Serial: V-Trooper—First Mission

As a former Special Forces Soldier, when reading about the frustrations faced by today’s troops deployed in the Middle East, I vividly recalled similar frustrations when I served in Vietnam.  My unit, MACV-SOG, was engaged “across the fence,” operating in Laos, Cambodia and North Vietnam, on TOP SECRET missions.  SOG was engaged in Unconventional Warfare.

What if a man who was able to perform in unconventional ways and was available to create havoc within enemy ranks and remain anonymous? Superman?  No.  What if, because the man had been changed by vampiric means, had superhuman powers?

You’ll meet Vic Russell, a Special Forces major, who has been assigned the command of a supply and services battalion in Afghanistan because he lost part of one leg. He’s a frustrated warrior, serving necessary but boring duty.

When Wil Boyd, a sergeant attached to Russell’s command declares that he’s a vampire, the major sees a possible way to terrorize the terrorists.

The novella, V-Trooper — First Mission is a novella, the first of three. It’s filled with action from the first page, but there are light moments and even romance.  Two love stories are entwined in the book.

Following is the prologue.  I plan to publish a chapter each day.  Enjoy, and leave comments as you will.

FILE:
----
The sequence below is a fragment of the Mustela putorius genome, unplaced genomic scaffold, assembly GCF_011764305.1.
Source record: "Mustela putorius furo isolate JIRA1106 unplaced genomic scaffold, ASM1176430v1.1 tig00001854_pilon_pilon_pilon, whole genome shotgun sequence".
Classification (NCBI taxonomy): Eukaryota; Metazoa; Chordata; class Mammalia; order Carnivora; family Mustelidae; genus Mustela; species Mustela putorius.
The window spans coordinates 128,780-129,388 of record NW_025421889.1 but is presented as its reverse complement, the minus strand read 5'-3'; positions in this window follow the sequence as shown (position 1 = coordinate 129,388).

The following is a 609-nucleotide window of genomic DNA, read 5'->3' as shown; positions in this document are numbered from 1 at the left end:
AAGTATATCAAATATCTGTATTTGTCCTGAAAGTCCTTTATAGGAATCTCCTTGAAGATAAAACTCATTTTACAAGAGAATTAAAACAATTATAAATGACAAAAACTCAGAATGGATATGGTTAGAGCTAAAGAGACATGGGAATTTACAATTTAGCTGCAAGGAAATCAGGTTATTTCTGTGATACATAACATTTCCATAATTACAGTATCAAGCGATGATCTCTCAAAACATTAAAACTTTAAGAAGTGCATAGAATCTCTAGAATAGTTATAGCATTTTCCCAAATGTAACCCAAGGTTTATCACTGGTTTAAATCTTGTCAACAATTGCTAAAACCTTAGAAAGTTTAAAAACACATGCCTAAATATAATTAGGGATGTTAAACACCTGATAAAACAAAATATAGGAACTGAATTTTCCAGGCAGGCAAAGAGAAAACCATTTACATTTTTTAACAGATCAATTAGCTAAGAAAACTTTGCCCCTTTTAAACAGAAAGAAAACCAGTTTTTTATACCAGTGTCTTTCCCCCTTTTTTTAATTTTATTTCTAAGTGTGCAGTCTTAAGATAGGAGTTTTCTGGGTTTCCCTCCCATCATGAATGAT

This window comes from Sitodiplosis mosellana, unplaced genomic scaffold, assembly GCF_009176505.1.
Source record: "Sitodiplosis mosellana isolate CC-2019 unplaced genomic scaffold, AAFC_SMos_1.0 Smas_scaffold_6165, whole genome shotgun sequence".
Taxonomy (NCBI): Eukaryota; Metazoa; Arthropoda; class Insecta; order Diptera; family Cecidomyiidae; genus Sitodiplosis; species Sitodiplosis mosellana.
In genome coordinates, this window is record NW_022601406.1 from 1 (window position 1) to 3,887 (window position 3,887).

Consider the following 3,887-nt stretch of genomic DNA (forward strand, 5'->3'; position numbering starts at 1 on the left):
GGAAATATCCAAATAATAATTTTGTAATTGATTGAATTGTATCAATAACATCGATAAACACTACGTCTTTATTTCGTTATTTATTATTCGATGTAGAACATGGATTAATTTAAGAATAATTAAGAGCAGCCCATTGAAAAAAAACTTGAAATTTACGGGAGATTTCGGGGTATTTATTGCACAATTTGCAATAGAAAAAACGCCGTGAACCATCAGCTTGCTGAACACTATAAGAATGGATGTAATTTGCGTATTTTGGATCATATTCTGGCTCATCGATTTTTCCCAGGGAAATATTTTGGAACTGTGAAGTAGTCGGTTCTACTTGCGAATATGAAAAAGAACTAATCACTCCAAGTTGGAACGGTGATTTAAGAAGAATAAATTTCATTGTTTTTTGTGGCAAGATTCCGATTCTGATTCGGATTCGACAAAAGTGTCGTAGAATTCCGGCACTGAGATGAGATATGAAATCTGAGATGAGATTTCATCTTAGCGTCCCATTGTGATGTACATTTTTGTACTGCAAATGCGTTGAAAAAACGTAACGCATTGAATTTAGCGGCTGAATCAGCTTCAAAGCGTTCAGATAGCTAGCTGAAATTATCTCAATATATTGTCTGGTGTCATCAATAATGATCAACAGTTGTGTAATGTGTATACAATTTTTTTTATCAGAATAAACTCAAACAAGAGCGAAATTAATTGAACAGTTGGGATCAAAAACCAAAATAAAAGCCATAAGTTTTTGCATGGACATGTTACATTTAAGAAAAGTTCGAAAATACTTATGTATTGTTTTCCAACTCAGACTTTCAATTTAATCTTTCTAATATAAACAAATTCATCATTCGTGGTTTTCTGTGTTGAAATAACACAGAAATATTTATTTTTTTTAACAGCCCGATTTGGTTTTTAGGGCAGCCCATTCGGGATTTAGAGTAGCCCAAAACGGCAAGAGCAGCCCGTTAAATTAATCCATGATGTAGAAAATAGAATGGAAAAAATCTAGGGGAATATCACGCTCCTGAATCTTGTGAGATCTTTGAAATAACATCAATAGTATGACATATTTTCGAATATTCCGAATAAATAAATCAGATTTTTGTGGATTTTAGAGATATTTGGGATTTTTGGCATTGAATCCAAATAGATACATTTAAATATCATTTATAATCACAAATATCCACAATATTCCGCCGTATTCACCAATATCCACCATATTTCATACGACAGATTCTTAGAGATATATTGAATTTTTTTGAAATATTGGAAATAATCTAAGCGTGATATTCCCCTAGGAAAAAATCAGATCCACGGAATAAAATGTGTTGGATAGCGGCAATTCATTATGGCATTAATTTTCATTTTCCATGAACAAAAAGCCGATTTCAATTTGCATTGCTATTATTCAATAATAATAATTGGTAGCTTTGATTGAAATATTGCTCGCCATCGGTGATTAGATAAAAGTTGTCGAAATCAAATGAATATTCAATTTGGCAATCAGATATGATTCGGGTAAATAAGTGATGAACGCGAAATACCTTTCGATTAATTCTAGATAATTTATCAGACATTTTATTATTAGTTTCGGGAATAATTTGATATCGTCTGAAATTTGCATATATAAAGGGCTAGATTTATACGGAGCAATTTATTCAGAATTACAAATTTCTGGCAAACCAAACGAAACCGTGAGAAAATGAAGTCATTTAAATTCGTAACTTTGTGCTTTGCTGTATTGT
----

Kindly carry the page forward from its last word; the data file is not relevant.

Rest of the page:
Mustafa Muhammad was cold. Night in the mountains near Bamiyan, Afghanistan, chilled the Afghan Guard. His robes were not enough to block mountain winds that slithered beneath him as he squatted, watching the trails that led to his master’s encampment at the top of the hill.

  No enemy will come, not even the infidel’s Special Forces, but the Sheikh would have my head removed if I left this post. Eight of us guard his tent. If I have to piss, I can only go three meters away to a tin bucket, and I have to smell it until my relief comes at four in the morning. Then I have to take away the bucket, empty it, and bring it back for the next man. My sergeant is sleeping in a comfortable bag inside a big, warm tent while I freeze.

     A sound, like great wings above him, made Mustafa look to the stars and lift the barrel of his AK-47. Nothing. Then he was there, coming up the hill. A slim man in a black uniform, an American.  He approached Mustafa without speaking. In the bare light of the sickle moon, the man seemed to smile. Before the Taliban guard could bring his weapon around, the stranger had grabbed the gun barrel. He was smiling, though there was a strange look to his mouth.  The intruder wore curved sunglasses and pulled them aside as he came ever closer. The eyes were red and glowed as fiery as the burning coals they mimicked.  Mustafa released his grip on the weapon and turned to run. He opened his mouth to yell an alarm, but a hand, cold and unyielding as a knife’s blade, covered his mouth and and spun him around, drawing him against a body hard as dragon’s scales. The mouth the Taliban soldier thought was eerie, opened. Fangs, like those of a viper, glittered in the moonlight.

Then, the only sound at the guard post was a slight drumming as the dead guard’s feet trembled in the dirt.

(c) Thomas Rowe Drinkard


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